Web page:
Avery is said to be the first New York athlete to vocally support same-sex marriage.
The news was first reported by the New York Times.
In the Human Rights Campaign video, Avery, wearing a white shirt and glasses, says: "I'm Sean Avery and I'm a New Yorker for marriage equality. I treat everyone the way I expect to be treated and that applies to marriage."
After showing two shots of him in his Rangers gear -- with the statements "New Yorkers support full marriage equality" and "Do you?" appearing across the screen -- Avery finishes the clip by saying: "Committed couples should be able to marry the person they love. Join me in supporting marriage equality."
"Sean Avery knows what it means to be a leader -- on and off the ice," Brian Ellner, senior New York strategist for the Human Rights Campaign, a national gay-rights group, said in a released statement. "As the first professional athlete in the state to publicly support marriage equality, his voice is sure to resonate. Like a supermajority of New Yorkers, he believes in the freedom of all loving, committed couples to marry."
Avery was unavailable for comment.
Avery is one of many New York celebrities to take part in the campaign, which is focused on 30-second videos supporting same-sex marriage equality. Avery joins a list that includes Mayor Michael Bloomberg, U.S. senators Chuck Schumer and Kirsten Gillibrand, actress Julianne Moore and Barbara Bush, daughter of former president George W. Bush.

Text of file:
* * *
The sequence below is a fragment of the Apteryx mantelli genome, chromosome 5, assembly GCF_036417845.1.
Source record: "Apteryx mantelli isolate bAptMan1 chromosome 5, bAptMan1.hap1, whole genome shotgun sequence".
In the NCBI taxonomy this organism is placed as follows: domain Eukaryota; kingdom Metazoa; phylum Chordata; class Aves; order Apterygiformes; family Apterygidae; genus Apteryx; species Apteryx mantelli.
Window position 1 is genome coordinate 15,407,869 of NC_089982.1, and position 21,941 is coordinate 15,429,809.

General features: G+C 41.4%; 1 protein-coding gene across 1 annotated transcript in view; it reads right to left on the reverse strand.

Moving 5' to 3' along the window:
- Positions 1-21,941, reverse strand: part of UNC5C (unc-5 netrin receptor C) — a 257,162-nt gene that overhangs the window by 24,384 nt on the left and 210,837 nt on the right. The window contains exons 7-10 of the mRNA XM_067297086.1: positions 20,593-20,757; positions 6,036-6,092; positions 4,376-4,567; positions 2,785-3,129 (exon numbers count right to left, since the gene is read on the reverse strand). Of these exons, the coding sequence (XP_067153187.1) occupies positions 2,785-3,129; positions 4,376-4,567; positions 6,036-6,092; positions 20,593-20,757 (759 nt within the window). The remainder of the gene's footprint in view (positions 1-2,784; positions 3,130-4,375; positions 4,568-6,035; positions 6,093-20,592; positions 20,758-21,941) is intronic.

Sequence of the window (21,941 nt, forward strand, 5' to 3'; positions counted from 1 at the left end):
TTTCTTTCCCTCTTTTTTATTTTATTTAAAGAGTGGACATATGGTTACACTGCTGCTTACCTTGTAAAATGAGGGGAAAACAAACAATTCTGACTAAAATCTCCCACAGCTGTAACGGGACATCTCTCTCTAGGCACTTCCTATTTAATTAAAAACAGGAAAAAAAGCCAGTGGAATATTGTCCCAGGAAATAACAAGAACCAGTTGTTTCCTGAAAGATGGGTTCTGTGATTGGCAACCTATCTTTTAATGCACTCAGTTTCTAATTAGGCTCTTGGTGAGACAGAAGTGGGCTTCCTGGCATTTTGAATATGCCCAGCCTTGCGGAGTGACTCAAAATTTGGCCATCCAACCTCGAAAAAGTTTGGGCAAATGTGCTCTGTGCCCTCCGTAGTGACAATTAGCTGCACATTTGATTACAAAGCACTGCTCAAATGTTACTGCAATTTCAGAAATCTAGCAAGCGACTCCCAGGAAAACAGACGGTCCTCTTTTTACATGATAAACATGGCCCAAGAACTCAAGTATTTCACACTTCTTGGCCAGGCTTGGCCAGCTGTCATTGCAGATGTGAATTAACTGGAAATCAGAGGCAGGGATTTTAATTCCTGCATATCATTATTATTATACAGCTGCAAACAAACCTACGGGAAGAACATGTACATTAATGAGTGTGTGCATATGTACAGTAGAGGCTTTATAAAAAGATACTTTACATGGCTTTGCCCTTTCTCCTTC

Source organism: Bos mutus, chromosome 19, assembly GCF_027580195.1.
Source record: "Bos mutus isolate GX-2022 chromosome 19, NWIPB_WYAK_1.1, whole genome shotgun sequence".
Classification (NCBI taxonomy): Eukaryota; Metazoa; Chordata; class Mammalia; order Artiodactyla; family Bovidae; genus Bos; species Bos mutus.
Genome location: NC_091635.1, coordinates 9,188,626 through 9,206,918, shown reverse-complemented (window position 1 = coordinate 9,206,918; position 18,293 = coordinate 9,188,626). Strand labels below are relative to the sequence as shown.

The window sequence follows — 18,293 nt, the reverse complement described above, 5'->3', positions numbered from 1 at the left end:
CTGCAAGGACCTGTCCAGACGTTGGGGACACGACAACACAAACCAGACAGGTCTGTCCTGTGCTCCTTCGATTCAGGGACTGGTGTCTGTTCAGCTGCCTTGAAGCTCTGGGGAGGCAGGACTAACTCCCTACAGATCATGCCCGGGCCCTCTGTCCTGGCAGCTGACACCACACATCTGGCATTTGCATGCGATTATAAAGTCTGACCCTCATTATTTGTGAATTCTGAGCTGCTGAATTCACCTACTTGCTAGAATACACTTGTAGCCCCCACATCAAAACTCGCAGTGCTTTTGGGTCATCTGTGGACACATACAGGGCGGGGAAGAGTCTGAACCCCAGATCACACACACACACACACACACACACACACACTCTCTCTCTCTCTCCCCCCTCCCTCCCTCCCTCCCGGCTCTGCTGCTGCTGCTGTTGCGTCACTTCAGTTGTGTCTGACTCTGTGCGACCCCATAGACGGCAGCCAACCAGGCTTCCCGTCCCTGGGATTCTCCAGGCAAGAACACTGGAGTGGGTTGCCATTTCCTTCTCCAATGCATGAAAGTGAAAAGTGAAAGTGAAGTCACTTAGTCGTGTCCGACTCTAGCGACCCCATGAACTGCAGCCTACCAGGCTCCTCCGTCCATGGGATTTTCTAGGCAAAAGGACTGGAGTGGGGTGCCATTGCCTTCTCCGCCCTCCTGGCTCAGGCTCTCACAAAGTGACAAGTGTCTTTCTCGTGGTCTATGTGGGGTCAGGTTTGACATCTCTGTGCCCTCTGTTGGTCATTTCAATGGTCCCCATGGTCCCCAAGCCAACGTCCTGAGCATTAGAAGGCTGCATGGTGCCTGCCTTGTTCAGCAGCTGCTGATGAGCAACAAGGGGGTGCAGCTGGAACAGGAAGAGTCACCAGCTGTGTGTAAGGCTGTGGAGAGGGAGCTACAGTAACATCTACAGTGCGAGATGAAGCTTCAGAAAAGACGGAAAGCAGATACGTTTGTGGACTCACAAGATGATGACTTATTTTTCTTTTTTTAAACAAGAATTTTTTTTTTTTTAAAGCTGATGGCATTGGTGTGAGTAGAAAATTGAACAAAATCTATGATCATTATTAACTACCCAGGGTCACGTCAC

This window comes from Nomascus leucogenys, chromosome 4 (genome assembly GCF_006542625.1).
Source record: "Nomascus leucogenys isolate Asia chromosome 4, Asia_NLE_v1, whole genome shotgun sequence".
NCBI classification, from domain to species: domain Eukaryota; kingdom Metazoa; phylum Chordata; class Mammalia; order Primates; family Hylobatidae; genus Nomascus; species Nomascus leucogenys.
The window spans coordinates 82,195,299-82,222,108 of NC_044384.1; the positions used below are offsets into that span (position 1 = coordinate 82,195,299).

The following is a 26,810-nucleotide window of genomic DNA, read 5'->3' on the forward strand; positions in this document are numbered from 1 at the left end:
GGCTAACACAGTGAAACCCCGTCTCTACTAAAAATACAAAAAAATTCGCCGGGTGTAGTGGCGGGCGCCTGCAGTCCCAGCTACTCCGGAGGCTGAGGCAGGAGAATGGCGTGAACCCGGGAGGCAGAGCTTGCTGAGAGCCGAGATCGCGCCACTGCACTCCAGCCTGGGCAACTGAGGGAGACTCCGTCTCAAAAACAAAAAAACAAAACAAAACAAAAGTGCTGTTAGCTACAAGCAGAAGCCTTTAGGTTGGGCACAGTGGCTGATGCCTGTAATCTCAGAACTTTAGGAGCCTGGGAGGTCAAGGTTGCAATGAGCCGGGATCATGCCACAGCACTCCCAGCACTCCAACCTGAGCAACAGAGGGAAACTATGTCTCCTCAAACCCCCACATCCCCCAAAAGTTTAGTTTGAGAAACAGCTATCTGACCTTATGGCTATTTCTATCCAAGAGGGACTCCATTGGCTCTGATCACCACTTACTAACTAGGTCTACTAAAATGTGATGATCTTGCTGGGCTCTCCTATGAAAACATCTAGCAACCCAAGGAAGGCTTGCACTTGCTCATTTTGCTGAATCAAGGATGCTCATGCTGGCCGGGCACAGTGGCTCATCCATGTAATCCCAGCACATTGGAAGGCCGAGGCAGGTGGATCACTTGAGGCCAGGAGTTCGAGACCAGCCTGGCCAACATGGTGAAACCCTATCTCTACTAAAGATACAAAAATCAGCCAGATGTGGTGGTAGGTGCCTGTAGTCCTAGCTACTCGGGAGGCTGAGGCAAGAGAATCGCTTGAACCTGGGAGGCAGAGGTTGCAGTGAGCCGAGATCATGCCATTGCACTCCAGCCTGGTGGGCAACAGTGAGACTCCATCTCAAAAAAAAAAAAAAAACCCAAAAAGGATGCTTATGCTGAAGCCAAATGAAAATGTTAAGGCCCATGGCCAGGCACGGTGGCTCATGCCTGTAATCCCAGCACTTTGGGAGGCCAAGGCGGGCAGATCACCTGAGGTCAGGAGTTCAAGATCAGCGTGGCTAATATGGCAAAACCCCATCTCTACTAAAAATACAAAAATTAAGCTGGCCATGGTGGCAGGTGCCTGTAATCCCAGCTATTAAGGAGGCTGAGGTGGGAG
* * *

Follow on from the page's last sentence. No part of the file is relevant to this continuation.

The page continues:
The New Yorkers for Marriage Equality campaign is part of the Campaign for New York Marriage, which is aiming for same-sex marriage equality in the state and help the federal marriage lawsuits. In 2009, the New York State Senate rejected a bill that would have allowed same-sex marriage.
According to the news release, a recent poll by the Siena Research Institute showed a record 58 percent support for marriage equality in New York state, with a record low of 36 percent against it.
Avery, 31, is a native of Pickering, Ontario, and has played with the Rangers for the past five seasons. In 2010-11, Avery -- an on-ice agitator who was suspended by the NHL in December 2008 for an off-color comment made about an opponent's girlfriend -- scored three goals and recorded 21 assists as the Rangers advanced to the playoffs.
Avery is not the first athlete to support same-sex marriage equality. Baltimore Ravens linebacker Brendon Ayanbadejo released a video asking for help in support of a same-sex marriage bill in Maryland.
Phoenix Suns players Jared Dudley and Grant Hill have filmed public service announcements addressing anti-gay language among teenagers that will be aired during the NBA conference finals, according to a news release on the Gay, Lesbian and Straight Education Network website.
No active player in any of the United States' four major sports leagues --- NFL, NHL, MLB and NBA -- has publicly announced he is gay.
Matt Ehalt is a regular contributor to ESPNNewYork.com.